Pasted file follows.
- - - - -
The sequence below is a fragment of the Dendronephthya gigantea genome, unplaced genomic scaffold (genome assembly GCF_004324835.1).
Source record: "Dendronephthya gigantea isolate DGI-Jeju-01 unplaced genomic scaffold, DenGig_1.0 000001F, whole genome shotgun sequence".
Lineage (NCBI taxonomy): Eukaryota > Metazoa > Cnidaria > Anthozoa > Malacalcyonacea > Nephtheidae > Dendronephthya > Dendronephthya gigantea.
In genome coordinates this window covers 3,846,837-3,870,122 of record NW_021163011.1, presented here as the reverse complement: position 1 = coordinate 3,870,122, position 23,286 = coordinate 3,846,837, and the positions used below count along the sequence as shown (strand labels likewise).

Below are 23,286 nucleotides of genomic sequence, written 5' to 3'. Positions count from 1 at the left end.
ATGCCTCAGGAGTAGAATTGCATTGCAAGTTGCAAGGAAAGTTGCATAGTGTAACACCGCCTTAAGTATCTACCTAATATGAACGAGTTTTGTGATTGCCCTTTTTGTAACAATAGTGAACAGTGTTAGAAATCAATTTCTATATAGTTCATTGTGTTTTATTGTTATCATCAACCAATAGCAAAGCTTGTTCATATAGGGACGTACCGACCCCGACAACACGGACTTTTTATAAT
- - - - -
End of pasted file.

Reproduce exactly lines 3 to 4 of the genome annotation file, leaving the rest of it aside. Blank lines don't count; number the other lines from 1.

Lineage (NCBI taxonomy): Eukaryota > Metazoa > Cnidaria > Anthozoa > Malacalcyonacea > Nephtheidae > Dendronephthya > Dendronephthya gigantea.
In genome coordinates this window covers 3,846,837-3,870,122 of record NW_021163011.1, presented here as the reverse complement: position 1 = coordinate 3,870,122, position 23,286 = coordinate 3,846,837, and the positions used below count along the sequence as shown (strand labels likewise).